walking about a third of all possible aid stations.

There was a small moment of doubt as I came back into downtown and saw the finish line only 200 yards ahead, but I knew that I had to do a second lap of 12.2 miles longer before that finish line would be MINE! I reached the run special needs bag and refilled my waist pack with
my gels and swapped water bottles and just turned my back on the finish line to start lap#2.  At this point, I saw the timing clock read 8:30 and I was suddenly so euphoric that I could actually finish sub-10:30 for real.  The new goal simply became running a half-marathon in 2 hours.
This is easily in my grasp on any given day of training, but I knew it would take much more to finalize the 140.6 distance.  Somehow, deep down, I just knew I had sufficient will and legs to push very nearly the same effort on lap#2 as I did on lap#1.  Perhaps it was just the sugar (gels) speaking.  In nearly every other race I’ve ever done, I don’t seem to keep enough fuel to finish a 2nd portion as strong as the first.  I neg-split in training, but rarely on race day.  I doubt my actual marathon split halves were equal or neg split, but they were darn close from about mile 22 to the finish line, I never stopped at another aid station and just started pushing harder and harder.  As each road intersection passed, I just kept imagining what the finish line looked like and how good  it would feel.  That last 300 yards to the finish will remain in my memory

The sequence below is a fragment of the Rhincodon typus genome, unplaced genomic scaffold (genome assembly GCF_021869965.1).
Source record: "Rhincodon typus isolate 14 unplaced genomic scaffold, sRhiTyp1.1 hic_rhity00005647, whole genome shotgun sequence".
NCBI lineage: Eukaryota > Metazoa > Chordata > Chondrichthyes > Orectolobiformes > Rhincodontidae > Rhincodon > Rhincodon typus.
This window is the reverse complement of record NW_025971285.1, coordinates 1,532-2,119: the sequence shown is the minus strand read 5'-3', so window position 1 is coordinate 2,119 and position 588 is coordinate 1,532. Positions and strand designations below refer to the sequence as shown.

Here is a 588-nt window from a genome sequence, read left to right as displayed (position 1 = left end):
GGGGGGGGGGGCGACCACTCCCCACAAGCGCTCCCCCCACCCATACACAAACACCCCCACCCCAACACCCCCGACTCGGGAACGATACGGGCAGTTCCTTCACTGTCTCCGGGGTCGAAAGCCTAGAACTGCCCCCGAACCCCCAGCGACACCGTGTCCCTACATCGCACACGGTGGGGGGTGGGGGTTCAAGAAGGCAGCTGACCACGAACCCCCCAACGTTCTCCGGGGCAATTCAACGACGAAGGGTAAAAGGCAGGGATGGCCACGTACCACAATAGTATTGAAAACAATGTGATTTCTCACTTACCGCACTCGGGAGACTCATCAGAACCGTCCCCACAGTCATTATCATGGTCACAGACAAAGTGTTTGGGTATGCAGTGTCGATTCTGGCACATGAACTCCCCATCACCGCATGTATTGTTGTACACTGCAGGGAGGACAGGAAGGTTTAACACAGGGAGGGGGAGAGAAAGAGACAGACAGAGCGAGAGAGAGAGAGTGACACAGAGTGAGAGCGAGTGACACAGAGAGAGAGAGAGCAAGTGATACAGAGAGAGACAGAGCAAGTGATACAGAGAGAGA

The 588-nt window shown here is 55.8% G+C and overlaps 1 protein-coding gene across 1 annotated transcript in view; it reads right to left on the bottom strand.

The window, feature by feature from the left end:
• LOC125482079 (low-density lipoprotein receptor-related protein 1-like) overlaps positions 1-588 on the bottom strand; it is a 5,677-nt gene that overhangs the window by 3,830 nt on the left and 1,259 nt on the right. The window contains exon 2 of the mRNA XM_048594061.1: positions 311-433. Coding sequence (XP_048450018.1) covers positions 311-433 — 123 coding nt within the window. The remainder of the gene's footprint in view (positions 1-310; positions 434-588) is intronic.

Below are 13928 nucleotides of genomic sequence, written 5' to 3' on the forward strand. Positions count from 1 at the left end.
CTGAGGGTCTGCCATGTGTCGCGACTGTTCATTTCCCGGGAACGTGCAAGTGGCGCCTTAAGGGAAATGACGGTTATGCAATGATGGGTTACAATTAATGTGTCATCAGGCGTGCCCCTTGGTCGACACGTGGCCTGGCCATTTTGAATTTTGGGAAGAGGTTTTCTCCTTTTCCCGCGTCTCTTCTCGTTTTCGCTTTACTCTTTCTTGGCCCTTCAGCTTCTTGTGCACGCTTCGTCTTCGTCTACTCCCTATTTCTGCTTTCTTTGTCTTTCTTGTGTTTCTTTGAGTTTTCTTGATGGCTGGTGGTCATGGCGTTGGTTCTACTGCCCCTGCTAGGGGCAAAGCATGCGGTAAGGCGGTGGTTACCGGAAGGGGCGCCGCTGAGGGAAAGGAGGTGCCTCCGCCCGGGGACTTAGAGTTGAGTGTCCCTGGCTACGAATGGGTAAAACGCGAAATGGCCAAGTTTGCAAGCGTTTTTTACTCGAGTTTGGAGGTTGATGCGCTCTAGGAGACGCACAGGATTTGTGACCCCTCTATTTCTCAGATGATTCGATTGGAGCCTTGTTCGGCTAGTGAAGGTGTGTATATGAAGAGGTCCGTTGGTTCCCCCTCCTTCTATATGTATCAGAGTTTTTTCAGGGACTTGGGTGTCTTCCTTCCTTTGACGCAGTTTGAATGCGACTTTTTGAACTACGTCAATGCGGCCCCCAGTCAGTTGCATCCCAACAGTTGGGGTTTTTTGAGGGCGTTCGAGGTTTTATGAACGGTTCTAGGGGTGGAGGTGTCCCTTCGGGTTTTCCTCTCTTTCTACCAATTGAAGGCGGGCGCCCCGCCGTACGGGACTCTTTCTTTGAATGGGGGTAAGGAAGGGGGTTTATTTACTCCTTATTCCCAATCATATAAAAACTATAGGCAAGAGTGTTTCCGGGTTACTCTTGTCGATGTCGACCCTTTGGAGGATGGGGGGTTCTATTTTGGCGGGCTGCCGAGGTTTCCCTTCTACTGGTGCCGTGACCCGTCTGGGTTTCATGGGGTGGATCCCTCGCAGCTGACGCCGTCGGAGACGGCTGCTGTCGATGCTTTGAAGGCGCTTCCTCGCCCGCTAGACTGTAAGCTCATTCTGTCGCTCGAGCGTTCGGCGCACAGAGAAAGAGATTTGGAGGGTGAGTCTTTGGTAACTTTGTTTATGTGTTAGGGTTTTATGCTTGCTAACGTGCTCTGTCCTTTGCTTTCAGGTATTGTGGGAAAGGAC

forever as I was just so elated and euphoric to see the chute and the clock was still multiple minutes under 10:30.  A race volunteer was directing various runners, all of them towards their start of 2nd lap.  He rolled his arm/hand in that direction for me too – but I smiled so widely and pointed to the left – towards that final chute into the finish line.  He
said: “Great Job!” and saw my huge grin and that is exactly how I finished the race – a MASSIVE GRIN on my face!!!

Final thoughts:
Most of all, I want to thank my wife!  Her tireless support for my crazy amount of training and having to hear me constantly talk about this workout session or that, the race preparation, the travel preparation, the *everything*!  She was my biggest supporter and I will work many